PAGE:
Radiation to Pancreas Ups Diabetes Risk in Hodgkin Lymphoma Survivors

August 25, 2014
Leah Lawrence
Leah Lawrence

Survivors of Hodgkin lymphoma may be at increased risk of diabetes if they were exposed to radiation to the para-aortic lymph nodes and spleen during treatment.

Long-term survivors of Hodgkin lymphoma may be at increased risk for diabetes mellitus if they were exposed to radiation to the para-aortic (PAO) lymph nodes and spleen during their treatment, according to the results of a study published in the Journal of Clinical Oncology.

“Although radiotherapy to the spleen is rarely administered nowadays, there are many long-term Hodgkin lymphoma survivors who have received splenic or PAO irradiation as part of Hodgkin lymphoma treatment in the past,” wrote Frederika A. van Nimwegen, MSc, of the Netherlands Cancer Institute, and colleagues, “In addition, current patients with Hodgkin lymphoma with (residual) upper abdominal disease as well as patients with testicular cancer or stomach cancer may still be exposed to radiation to the pancreas. Treating physicians should be aware of the increased risk of diabetes mellitus among Hodgkin lymphoma survivors treated with PAO radiotherapy.”

Van Nimwegen and colleagues discovered this association from the results of a study of 2,264 5-year Hodgkin lymphoma survivors. Their study looked at patients diagnosed before the age of 51 who were exposed to radiation of the pancreas.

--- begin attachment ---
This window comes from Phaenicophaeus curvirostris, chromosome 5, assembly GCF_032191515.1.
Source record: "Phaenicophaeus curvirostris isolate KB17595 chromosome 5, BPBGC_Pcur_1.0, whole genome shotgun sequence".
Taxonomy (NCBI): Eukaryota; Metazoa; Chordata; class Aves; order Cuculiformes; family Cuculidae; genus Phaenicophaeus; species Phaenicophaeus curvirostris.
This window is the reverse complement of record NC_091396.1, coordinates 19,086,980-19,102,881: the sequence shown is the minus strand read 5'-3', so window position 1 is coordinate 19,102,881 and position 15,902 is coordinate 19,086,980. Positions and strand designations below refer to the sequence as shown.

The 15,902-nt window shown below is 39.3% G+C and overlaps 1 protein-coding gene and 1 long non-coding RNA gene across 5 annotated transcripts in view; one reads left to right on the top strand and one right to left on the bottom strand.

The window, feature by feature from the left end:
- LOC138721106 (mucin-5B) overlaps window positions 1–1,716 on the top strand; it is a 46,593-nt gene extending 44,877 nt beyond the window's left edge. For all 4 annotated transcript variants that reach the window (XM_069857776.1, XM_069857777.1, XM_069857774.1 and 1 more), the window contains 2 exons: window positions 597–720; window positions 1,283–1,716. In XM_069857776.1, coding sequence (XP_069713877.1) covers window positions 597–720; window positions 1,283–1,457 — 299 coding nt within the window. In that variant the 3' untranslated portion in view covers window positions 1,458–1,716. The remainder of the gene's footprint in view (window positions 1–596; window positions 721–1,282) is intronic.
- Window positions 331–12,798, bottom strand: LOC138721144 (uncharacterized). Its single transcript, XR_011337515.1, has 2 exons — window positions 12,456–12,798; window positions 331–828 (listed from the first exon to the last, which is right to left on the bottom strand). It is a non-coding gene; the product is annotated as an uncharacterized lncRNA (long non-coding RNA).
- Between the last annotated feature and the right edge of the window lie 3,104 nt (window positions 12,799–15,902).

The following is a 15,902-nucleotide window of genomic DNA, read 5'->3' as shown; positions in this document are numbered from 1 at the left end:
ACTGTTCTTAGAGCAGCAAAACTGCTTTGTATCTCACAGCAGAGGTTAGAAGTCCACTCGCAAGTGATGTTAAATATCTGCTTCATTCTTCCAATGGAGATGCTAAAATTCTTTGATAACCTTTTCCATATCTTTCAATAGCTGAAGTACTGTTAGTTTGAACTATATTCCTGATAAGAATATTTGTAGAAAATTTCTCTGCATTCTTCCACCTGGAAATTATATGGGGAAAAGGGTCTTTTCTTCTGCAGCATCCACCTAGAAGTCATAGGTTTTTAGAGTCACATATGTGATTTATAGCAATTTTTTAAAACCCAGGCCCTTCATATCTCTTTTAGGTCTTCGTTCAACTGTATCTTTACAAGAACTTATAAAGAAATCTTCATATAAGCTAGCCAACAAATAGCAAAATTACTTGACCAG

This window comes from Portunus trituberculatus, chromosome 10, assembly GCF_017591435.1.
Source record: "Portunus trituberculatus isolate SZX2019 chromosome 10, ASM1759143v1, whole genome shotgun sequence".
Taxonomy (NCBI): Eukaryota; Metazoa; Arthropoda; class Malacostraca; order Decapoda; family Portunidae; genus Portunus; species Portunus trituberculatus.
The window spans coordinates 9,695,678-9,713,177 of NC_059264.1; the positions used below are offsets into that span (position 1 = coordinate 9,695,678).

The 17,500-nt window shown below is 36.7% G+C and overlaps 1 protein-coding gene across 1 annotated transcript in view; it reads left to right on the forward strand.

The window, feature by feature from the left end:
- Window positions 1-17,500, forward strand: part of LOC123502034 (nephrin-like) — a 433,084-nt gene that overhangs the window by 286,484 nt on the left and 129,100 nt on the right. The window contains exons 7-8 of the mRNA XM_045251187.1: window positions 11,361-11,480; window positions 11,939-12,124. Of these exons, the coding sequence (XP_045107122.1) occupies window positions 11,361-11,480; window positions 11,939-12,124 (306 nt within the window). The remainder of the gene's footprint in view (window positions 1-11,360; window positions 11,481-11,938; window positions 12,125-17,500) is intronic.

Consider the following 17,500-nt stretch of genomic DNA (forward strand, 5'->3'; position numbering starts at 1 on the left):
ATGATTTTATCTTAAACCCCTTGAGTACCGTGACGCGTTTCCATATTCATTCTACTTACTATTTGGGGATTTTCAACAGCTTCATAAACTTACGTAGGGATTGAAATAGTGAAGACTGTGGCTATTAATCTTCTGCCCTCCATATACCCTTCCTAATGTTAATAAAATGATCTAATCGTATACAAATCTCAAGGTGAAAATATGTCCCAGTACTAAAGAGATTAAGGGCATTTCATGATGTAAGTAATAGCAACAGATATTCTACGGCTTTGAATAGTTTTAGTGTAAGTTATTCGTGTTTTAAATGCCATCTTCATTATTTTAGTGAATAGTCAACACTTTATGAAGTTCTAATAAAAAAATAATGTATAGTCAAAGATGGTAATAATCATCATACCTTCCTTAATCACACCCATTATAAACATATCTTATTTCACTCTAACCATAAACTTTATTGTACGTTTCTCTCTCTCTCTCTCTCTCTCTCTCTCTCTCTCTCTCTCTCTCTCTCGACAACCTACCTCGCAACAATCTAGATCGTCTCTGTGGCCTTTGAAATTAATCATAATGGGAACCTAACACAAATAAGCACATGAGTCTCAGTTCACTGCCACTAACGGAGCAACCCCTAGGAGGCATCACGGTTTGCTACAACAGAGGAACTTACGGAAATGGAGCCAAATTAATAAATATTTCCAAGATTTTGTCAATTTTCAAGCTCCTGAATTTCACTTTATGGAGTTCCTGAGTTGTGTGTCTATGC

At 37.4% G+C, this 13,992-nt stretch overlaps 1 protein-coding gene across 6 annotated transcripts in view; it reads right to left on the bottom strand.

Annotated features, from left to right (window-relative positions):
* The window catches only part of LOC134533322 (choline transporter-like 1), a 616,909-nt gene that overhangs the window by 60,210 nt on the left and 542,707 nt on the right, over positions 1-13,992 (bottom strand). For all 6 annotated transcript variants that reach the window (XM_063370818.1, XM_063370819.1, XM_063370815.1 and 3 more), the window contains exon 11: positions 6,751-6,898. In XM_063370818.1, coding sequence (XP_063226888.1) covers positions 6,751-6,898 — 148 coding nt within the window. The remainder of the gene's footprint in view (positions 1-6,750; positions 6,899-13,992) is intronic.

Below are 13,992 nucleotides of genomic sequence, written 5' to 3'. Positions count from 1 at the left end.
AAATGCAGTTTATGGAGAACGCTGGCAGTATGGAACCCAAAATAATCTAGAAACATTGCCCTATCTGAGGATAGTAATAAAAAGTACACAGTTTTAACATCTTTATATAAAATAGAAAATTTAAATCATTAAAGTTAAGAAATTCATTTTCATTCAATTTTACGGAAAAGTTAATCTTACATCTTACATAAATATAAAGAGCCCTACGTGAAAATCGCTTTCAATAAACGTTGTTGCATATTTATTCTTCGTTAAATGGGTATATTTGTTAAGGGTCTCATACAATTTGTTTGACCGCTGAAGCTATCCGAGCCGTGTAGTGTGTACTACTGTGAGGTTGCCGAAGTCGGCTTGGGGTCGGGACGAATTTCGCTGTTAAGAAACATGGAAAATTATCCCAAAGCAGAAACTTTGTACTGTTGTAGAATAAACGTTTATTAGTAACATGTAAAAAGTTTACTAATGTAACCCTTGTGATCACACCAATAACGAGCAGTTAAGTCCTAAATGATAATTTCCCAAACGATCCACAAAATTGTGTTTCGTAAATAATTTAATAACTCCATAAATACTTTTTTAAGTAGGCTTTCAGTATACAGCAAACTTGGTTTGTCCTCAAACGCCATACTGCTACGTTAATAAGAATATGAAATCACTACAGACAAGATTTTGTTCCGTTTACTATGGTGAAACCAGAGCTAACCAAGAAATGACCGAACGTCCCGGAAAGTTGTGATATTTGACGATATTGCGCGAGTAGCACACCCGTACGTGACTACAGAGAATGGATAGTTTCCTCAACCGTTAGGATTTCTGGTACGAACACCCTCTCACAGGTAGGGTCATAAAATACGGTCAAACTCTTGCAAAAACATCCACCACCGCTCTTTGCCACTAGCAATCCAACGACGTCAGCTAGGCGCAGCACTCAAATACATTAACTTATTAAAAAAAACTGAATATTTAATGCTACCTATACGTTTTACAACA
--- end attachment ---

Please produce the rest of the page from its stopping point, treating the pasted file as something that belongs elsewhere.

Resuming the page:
After a median follow-up of 21.5 years, 157 patients in the cohort had developed diabetes. Seventeen percent of these patients had received PAO radiotherapy without irradiation to the spleen, and about 30% had received PAO radiation with irradiation to the spleen.

The overall incidence of diabetes was 4.1% at 20 years and 8.3% at 30 years. The researchers found an increasing incidence of diabetes with increasing doses of PAO radiotherapy. Patients who did not undergo PAO radiotherapy had a 30-year incidence of diabetes of 6.1%; patients who received 10 to 35 Gy to the PAO fields had an incidence of 7.1%; those with doses of 36 Gy or greater had an incidence of 14.2%.

Overall, the researchers calculated that irradiation with 36 Gy or more to the PAO lymph nodes and spleen conferred a 2.3-fold increased risk for diabetes; PAO radiotherapy alone was associated with a 1.82-fold increased risk for the disease.

“Our study shows that radiation to the PAO lymph nodes, leading to radiation exposure of the pancreas, is associated with a dose-dependent increased risk of diabetes mellitus in long-term survivors of Hodgkin lymphoma,” the researchers wrote. “On the basis of current and previous findings, diabetes mellitus screening should be considered in Hodgkin lymphoma follow-up guidelines for patients treated with abdominal radiotherapy.”